Guide to Physical Therapy After Spinal Fusion

supine stretch
Fig 1: Nerve and supine
hamstring stretch
(larger view)

seated hamstring stretch
Fig 2: Seated hamstring stretch
(larger view)

prone knee flexion
Fig 3: Prone Knee Flexion
(larger view)

pelvic tilt
Fig 4: Pelvic tilt
(larger view)

hook lying march
Fig 5: Hook lying march
(larger view)

Fig 6: Bridging
(larger view)

upper body extension
Fig 7: Upper body extension
(larger view)

prone hip extension
Fig 8: Prone hip extension
(larger view)

bilateral scapular retraction
Fig 9: Bilateral scapular retraction
(larger view)

Meeting with a physical therapist before and/or a few days after surgery is important so specific direction can be given on when to begin various types of exercise. Surgeons use many surgical techniques and approaches for fusion—for example:

  • Access to the spine can be achieved through incisions in the front, the back, the sides, or some combination of approaches
  • Minimally invasive techniques or traditional open surgical techniques may be used

Because of these variations, some exercises may not be appropriate for all patients. The surgeon's technique and the patient's individual diagnosis will influence what rehabilitation should be done.

See One to Four Weeks After Spine Fusion Surgery

While the program will be different for each patient, here is a general guideline for post-operative spine fusion rehabilitation that should be customized for each patient.

Week 1: Start Rehabilitation and Exercise

Day 1: Limit Exercise to Short Walks

The patient must move frequently beginning the first day after surgery. The patient should walk as often as the surgeon allows, to the point of minor aching, but stop if there is any sharp pain.

Most surgeons will encourage patients to get out of bed and walk the first day after surgery, and recommend walking frequently throughout the initial recovery period, increasing the amount and length of the walks as tolerated.

See Techniques for Effective Exercise Walking

Days 1-7: Start Stretching

Stretching the hamstrings and quads

Stretching the hamstrings and quadriceps is particularly important, as well as the middle back where the nerve root is located to prevent formation of adhesions or scarring of the nerve. Stretching of muscles should be done slowly with 30 second holds, three repetitions, two sets per day. Example stretches:

Nerve stretches

Nerve stretches (mobilization) should be done in a “pumping” fashion without long hold times, and can be done every two hours.

  • A nerve stretch is achieved by lying on the back with legs on the ground, and slowly lifting one leg until a stretch is felt in the back of the thigh and through the hip. While supporting the raised leg with hands behind the knee, pump the ankle while holding the knee still. See Figure 1.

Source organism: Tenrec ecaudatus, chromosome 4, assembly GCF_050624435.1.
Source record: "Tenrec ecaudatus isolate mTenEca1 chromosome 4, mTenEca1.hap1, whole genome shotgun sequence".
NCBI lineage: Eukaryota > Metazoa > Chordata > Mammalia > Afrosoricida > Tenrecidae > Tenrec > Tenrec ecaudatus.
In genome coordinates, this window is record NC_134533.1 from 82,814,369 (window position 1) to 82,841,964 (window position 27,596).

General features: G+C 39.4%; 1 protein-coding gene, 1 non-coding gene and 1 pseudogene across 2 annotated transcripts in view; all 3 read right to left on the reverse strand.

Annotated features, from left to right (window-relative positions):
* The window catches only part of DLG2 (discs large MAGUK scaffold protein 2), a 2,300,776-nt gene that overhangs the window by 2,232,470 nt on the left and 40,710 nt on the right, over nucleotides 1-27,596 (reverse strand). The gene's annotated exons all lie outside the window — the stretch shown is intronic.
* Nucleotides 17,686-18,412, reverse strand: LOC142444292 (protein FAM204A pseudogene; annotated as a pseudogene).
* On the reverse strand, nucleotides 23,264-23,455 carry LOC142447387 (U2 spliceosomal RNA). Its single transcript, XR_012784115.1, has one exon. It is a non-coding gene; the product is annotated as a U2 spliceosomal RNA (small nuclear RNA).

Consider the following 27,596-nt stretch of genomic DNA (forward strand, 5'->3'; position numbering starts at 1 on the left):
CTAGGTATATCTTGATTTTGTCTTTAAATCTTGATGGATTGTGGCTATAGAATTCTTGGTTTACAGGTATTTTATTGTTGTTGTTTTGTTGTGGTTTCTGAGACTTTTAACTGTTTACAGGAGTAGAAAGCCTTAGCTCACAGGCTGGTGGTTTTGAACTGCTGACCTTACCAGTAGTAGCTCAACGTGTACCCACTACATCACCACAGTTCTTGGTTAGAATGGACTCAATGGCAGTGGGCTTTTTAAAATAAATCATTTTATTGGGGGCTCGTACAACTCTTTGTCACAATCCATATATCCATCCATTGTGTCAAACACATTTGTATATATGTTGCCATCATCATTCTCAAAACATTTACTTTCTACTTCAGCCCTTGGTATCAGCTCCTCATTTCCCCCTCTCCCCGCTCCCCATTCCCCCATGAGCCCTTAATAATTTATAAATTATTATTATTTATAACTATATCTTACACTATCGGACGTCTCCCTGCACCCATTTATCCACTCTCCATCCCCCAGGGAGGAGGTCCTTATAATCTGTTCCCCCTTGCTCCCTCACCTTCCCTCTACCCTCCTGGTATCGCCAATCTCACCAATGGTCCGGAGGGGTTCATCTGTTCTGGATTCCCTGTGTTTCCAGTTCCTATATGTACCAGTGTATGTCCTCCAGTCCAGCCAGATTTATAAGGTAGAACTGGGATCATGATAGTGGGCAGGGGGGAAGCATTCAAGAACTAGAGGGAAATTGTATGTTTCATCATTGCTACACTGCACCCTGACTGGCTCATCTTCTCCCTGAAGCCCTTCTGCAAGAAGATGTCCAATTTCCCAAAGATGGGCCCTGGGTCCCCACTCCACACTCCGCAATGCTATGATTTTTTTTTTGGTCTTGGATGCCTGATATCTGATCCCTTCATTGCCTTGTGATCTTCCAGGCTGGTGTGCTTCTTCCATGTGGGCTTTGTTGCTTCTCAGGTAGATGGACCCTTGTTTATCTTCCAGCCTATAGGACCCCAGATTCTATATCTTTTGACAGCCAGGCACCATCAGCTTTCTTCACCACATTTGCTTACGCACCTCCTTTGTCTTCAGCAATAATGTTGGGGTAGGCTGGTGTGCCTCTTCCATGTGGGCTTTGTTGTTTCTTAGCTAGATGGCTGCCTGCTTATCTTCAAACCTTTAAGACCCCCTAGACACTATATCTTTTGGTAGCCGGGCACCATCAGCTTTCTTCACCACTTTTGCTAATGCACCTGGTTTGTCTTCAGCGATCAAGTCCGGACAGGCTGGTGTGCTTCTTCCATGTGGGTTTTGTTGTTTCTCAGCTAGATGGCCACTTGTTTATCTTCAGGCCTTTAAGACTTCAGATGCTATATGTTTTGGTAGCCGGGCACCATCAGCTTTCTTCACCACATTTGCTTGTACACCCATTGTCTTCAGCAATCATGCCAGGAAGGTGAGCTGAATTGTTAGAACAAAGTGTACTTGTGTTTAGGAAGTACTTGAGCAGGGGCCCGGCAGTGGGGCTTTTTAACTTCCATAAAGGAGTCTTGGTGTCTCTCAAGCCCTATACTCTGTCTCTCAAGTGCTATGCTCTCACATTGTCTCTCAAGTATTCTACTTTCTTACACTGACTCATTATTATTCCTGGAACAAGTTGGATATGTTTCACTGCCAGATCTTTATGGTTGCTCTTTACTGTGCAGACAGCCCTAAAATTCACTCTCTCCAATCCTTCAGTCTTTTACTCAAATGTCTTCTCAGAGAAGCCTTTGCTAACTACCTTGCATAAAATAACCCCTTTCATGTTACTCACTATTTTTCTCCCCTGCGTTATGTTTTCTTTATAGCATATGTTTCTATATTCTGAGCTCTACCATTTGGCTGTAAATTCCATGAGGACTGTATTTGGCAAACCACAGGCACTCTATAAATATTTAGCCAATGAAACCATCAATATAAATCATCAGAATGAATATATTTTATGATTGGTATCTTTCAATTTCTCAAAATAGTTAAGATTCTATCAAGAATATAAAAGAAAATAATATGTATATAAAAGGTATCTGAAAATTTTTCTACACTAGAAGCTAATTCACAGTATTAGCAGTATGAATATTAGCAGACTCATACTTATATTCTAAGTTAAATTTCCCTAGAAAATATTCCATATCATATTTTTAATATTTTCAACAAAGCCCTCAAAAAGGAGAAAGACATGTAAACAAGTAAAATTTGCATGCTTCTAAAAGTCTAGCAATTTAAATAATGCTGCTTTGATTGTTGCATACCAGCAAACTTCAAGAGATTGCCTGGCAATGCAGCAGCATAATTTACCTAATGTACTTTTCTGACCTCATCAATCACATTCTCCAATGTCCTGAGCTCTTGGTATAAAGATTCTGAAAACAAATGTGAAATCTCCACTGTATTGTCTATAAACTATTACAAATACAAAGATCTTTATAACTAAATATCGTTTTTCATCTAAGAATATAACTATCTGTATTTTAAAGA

• Variation: An active hamstring stretch can be done from the same position. While lying on back, bend both knees. Slowly straighten one leg and pushing the heel toward the ceiling until a stretch is felt. Alternate stretching each leg. See Figure 1.
  • Watch: Supine Hamstring Stretch (Towel Hamstring Stretch) for Sciatica Relief Video

    For all stretches, patients should feel the stretch, but never to the point of pain, If a patient feels pain the stretch should be stopped.

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Weeks 1-9: Include Static Stabilization Exercises

These movements are described as "static" because they are done without moving the trunk. They should be completed by moving arms and legs while avoiding any rocking or arching of the lower trunk.

See Lower Back Stabilization Exercises for Back Pain

Examples of Stabilization Exercise Movements

  • A pelvic tilt involves lying on your back on the floor with knees bent and pulling the belly in towards the spine. This position is the basis for keeping the lumbar spine stable. See Figure 4.
  • March in place by lifting alternating legs 3-4 inches above the floor without letting the pelvis rock side to side. See Figure 5.
  • Form a bridge with trunk raised by raising hips from floor and keeping a straight line from shoulders to hips. See Figure 6.
  • Extend the upper body by lying on the stomach and squeezing shoulder blades together while slowly raising head and shoulders only one inch off floor. Keep looking down at the floor throughout the exercise. See Figure 7.
  • Also while lying on the stomach, extend hip muscles by raising one leg at a time holding the knee straight. Avoid any rocking of the pelvis. See Figure 8.
  • Exercise the upper back muscles by using an elastic band positioned around a stable object and performing a "rowing" motion with arms pulled back and shoulder blades together with the chest supported. See Figure 9.